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Avon Noyes Mental Health and Wellness Ceremony

Updated: May 31, 2022

By Jasmine Willis

AVON — The dedication and ribbon cutting ceremony for the newly built center was held on May 25.

Roger Griswold shared the legacy his daughter, Elizabeth Green left behind with the children in the community. She was a beacon of hope and love for any child who felt alone. She had a heart for nature. Liz Green passed away in 2019. Her legacy will live on in the center and healing garden.

Noyes Health CEO Dr. Chad Teeters, Carl Myers, Glenn Hann, Noyes Mental Health and Wellness Program director, Livingston County Administrator Ian Coyle, and Roger Griswold talked at the ceremony about this importance of mental health centers in recent times.

Swift Custom Metals of Dansville built a bench for the healing garden with Liz Green’s saying on it. In a world where you can be anything, be kind.

A plaque on the new building reads “This building is dedicated in the memory of Elizabeth “Liz” Green 1976-2019. May the positive impact she had in life be carried on by those who work in this building.”

Diara Anderson, Noyes Mental Health and Wellness psychologist gave this local reporter a tour of the new facility. She believes in the work being done to help those in need throughout the county.

Teeters thanked all those involved in making this project a reality. He called it the jewel in the Noyes Health crown.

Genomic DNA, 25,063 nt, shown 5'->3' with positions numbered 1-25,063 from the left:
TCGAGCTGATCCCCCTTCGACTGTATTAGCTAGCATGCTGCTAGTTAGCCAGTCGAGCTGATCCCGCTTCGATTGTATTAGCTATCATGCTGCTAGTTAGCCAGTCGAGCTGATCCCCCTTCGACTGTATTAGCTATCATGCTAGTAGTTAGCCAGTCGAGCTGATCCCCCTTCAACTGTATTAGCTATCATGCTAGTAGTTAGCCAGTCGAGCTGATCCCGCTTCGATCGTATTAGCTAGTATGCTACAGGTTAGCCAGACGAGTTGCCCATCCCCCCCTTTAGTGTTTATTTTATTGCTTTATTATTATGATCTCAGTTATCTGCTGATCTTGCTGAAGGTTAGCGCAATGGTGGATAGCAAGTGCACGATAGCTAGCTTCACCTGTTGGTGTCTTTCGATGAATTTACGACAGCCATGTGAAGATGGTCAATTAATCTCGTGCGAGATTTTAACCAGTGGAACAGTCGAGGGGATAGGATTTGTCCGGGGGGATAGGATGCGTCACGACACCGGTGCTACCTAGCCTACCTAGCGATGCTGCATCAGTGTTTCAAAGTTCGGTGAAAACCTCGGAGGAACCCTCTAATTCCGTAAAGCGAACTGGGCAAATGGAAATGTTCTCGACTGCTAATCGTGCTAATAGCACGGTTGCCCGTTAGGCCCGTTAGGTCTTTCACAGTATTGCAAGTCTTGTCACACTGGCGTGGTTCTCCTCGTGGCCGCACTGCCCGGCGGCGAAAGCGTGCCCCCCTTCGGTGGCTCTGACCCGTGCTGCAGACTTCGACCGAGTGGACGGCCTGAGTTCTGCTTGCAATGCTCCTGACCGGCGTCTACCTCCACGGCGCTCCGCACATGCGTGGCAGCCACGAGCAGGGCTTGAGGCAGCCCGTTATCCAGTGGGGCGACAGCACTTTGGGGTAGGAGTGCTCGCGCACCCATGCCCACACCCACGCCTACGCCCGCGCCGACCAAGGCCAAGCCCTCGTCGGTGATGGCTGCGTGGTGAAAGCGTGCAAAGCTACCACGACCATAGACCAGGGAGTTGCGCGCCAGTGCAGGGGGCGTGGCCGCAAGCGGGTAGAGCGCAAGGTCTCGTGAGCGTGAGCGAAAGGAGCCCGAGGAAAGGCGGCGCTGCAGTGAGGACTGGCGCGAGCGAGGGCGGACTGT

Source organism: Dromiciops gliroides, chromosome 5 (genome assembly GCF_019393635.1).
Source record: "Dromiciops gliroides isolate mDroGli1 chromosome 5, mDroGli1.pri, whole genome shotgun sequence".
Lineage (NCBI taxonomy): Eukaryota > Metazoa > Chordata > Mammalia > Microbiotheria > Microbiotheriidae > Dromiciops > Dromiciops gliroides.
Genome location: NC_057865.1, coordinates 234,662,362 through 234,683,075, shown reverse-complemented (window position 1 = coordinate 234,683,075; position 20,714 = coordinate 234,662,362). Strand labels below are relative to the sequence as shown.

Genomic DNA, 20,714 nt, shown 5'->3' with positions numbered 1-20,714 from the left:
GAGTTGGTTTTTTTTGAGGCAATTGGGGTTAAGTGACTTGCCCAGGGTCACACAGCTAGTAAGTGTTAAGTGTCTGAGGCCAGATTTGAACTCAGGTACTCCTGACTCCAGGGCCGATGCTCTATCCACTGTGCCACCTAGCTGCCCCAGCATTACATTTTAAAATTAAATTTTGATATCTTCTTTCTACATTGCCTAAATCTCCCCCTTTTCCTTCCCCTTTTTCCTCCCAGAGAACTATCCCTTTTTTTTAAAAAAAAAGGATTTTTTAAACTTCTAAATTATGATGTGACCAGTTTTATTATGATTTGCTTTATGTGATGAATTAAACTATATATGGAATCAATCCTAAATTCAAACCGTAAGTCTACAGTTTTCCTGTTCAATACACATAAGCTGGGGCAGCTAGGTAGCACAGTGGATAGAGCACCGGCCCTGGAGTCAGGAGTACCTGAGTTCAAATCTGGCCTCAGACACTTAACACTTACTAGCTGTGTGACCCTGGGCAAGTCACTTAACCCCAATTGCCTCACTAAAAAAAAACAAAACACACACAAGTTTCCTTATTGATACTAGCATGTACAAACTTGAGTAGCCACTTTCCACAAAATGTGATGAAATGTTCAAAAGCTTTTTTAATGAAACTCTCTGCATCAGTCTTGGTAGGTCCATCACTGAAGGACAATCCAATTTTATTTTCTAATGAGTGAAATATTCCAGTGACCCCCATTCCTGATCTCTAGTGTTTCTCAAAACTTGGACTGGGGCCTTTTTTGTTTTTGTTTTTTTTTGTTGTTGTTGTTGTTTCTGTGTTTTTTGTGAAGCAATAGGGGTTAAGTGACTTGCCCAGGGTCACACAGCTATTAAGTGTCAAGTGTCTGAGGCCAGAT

“This was needed here and in the surrounding area. I believe mental health centers are in greater need now than ever before. This place has exceeded our expectations,” he said.

Teeters said there are calls coming in as far as Hudson Valley to seek treatment. Every time there is a new mental health center built it is immediately filled with those in crisis. Teeters added that we need to break down the stigmas around mental health. He loved having the center in such a breathtaking area to give those in need a safe place to go.

Myers has again donated to Noyes Health. He believes in what the hospital and its centers do for the county. He talked about being blessed with the Sweetners Plus business that allowed him to get involved in the community.

Greg Shaffer worked for Myers and was known to be a dear friend. Myers talked about his passing away from suicide recently. His hope is that this center will save more lives.

“Greg worked with me many years. He went on to work as a deputy sheriff and I saw him rise up the ladder. About three weeks ago he took his own life. He needed help and didn’t get it,” Myers said.

Hann thanked all those who have supported the mental health centers in the county. He has been working with them for over a decade.